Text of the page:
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Panic at the Disco's Teenage Symphony to Teens

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In order to not crack a smile when first hearing "Nine in the Afternoon," the kitschy, "Penny Lane"-inspired single from (Now! Exclamation Point Free) Panic at the Disco, one would either have to be inherently joyless, or a writer for Pitchfork Media. This giddy anthem about a magical room where "thoughts can bloom," is every bit as stupidly clever and cleverly stupid as a perfect pop single should be. And best of all, not even a Level VIII Thetan could have seen it coming.

Even though PATD used to dress like Daniel Day-Lewis in Gangs of New York and prance around like Freddy Mercury's Mormon nephews, the band just didn't make very interesting music. Strip away the string-heavy intro, and their breakthrough hit "I Write Sins Not Tragedies," sounded just like every other jittery, emo-by-numbers act clamoring for the kids' attention.

But a funny thing happened on the way to the cutout bin. Instead of playing it safe and putting out a second album that sounded every bit like their 2.2 million selling debut, the band took a magical mystery tour into the mountains of Nevada (literally!), and returned with an album that couldn't be more out of line with the times if it were only available on vinyl and 8-track.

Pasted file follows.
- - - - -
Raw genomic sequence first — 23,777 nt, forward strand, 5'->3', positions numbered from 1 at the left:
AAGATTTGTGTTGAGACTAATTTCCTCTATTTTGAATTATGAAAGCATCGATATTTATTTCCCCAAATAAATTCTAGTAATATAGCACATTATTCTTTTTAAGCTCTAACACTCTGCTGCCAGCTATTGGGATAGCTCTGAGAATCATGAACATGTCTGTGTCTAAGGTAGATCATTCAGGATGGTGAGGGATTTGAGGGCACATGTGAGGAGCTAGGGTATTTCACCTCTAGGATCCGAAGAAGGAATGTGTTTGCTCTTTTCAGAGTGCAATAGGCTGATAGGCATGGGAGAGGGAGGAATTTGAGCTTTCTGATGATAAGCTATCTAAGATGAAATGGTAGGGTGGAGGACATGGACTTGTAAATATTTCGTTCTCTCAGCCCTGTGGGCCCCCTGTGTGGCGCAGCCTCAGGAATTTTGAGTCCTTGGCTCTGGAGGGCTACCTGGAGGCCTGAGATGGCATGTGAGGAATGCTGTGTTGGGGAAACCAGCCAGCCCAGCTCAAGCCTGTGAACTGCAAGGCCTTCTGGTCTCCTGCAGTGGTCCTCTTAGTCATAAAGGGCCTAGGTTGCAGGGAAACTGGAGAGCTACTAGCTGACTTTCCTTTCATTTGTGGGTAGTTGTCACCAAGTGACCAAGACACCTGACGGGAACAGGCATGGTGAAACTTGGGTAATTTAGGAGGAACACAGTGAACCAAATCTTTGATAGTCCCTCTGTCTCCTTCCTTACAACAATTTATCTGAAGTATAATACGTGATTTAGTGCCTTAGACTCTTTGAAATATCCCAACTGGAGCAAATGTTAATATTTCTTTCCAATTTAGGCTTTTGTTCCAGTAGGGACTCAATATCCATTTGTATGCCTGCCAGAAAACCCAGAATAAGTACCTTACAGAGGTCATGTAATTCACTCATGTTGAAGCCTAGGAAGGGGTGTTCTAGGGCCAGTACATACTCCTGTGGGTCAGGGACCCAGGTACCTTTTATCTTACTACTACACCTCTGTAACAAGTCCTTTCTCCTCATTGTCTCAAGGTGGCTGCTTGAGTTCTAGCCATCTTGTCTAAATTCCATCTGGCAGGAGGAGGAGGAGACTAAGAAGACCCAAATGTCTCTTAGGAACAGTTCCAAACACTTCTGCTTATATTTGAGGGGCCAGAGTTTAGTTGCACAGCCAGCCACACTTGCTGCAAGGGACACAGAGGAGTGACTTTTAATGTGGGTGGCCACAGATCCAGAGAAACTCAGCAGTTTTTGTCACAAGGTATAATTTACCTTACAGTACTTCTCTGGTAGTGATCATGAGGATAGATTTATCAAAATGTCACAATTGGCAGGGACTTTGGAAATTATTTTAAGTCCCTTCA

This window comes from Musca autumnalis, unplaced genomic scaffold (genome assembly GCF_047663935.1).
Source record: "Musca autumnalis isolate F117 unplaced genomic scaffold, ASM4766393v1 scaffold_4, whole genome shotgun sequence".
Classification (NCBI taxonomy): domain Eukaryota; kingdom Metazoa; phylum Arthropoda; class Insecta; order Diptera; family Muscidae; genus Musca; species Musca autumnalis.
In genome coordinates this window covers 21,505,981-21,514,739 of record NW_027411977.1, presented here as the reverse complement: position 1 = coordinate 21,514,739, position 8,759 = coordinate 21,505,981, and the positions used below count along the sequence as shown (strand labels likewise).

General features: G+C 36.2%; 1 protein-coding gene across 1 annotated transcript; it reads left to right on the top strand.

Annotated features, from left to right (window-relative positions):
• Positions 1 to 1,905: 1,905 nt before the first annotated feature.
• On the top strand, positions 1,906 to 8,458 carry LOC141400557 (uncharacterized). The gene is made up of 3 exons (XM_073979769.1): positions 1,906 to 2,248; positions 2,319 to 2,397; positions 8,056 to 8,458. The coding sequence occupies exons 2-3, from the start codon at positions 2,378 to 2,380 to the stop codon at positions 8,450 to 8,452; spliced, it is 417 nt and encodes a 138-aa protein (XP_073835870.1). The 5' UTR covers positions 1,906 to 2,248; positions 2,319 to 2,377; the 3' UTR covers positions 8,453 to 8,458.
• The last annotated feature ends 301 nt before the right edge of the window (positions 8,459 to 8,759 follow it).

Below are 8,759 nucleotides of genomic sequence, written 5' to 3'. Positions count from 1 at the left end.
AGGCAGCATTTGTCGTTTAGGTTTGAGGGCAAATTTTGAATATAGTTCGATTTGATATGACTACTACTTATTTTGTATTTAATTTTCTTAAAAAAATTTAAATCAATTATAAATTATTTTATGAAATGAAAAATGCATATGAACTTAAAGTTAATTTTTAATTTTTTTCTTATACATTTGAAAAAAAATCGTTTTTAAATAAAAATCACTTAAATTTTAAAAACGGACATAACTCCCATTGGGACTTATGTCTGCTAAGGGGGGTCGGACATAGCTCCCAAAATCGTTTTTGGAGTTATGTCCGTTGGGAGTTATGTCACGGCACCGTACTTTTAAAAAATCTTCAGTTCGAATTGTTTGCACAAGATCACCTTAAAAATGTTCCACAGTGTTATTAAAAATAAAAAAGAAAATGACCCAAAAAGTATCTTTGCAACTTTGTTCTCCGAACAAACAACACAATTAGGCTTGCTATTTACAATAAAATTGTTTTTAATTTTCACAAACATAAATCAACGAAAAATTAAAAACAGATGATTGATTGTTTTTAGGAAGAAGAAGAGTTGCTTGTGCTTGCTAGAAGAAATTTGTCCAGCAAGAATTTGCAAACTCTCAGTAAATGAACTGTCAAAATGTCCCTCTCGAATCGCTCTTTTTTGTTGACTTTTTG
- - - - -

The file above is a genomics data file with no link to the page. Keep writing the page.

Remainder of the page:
The pretty, odd result (conveniently titled Pretty. Odd.) is currently the #2 album in the country. That a bunch of attractive 20-year-olds with a hit album already under their frocks landed at #2 should not come as a surprise. What does come as a shock is what this album sounds like. Gone are the crunchy guitars and cumbersome, "OMG! Y R U making out with him!" sentiments of their debut. In their place are horns, harpsichords, sleigh bells, and playfully TechniColor lyrics that haven't seen the top of the pop charts in almost 40 years.

As far as unexpected directions go, it's hardly Metal Machine Music, but a successful young act ditching the "ca-ching" sound of Fall Out Boy for the orchestral majesty of the Beach Boys doesn't happen every day. Even weirder is that fact that in its first week out, 140,000 people (plenty of whom are still in high school) purchased an album with song titles ("Nine in the Afternoon," "That Green Gentleman," "Do You Know What I'm Seeing?") that sound like catchphrases from an Austin Powers movie. And I mean that in the best possible way.

So now what? Will Panic at the Disco's fans be able to handle the fact that their favorite band now sounds at home in their Dad's Ppod? More importantly, can the band pull off the Timberlakian feat of transforming from cutie pie teen idols into critical darlings? So far so good on both accounts, and things should only get more interesting from here. Assuming they don't spend too much time in that room where it's nine in the afternoon.